BEIJING—The detention and televised confession of political crimes by a Swedish activist in China has sent chills through communities of foreigners that engage in civic issues in the country.
Beijing’s public shaming of Peter Dahlin is a sign that China’s leaders may now be trying to muzzle international critics with the same tactics they’ve deployed against local dissidents, say activists, lawyers and academics.
In footage that was played repeatedly by state broadcaster China Central Television on Wednesday, Mr. Dahlin is shown admitting to having broken Chinese laws through a small legal-aid nonprofit he co-founded in 2009.
“I have caused harm to the Chinese government, I have hurt the feelings of the Chinese people,” Mr. Dahlin says in the video. “I apologize sincerely for this and am very sorry that this ever happened.”
State media reports accused the Swede of endangering state security—a serious crime that carries a potential life-sentence—by funding Chinese human-rights lawyers and compiling reports on China’s rights record. They also alleged that hostile foreign forces planted Mr. Dahlin in China.
In a statement on Thursday, a spokesman for Mr. Dahlin’s nonprofit, called the China Urgent Action Working Group, dismissed the allegations as baseless and suggested his confession had been coerced. The charges show “the authorities consider the promotion of human rights through public interest litigation to be a criminal activity,” said Michael Caster, the spokesman.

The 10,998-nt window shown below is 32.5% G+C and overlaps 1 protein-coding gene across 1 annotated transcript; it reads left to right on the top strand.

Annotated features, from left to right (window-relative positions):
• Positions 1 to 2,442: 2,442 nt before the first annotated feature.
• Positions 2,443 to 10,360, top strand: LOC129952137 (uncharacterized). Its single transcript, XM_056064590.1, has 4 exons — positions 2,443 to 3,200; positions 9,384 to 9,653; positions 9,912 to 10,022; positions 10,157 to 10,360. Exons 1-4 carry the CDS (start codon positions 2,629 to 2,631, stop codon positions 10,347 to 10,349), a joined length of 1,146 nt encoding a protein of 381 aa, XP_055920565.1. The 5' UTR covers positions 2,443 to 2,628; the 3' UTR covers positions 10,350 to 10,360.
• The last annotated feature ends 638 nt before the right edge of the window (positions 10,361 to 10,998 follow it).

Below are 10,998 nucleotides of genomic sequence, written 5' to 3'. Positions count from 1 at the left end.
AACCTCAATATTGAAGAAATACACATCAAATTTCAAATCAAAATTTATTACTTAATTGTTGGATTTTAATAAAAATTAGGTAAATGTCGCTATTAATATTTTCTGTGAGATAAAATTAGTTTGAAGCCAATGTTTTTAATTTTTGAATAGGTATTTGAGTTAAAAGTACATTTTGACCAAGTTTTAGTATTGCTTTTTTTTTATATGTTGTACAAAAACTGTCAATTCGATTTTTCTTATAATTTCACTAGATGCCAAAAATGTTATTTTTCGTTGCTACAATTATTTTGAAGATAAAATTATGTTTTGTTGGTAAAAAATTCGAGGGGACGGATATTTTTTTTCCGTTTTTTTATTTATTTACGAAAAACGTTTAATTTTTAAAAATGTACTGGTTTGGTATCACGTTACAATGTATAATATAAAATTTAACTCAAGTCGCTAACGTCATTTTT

The Swedish Embassy in Beijing noted the media reports about Mr. Dahlin but declined to comment further. Swedish officials “continue to work intensively” on Mr. Dahlin’s detention, an embassy spokeswoman said.
China’s Foreign Ministry has said it is respecting Mr. Dahlin’s legal rights, including granting consular officials access to him.
Televised confessions are increasingly common in China, but rare for foreigners and even more so for political crimes. In 2013, Charles Xue, a Chinese-American businessman who criticized the government online, confessed on TV to soliciting prostitutes. The same year, Peter Humphrey, a British investigator involved in a business dispute, confessed on TV to illegally obtaining personal information on Chinese citizens for profit. Both men were detained and then released, Mr. Humphrey after nearly two years.
This image from Chinese TV shows Peter Dahlin, the Swedish co-founder of a nonprofit in China, confessing to political crimes that his advocates say was coerced. PHOTO: CCTV VIA AP VIDEO
Mr. Dahlin’s disappearance in early January and subsequent reappearance on television two weeks later has stoked anxiety among other foreigners working on Chinese civil society issues, including in areas previously seen as less sensitive, such as anti-discrimination.
“This is a red alert. It’s super red,” said one former country director of a foreign nonprofit in China.
The portrayal of Mr. Dahlin as an instrument of hostile foreign forces comes amid a resurgence in Maoist ideological rhetoric and heightened concern in China over the influence of foreign ideas.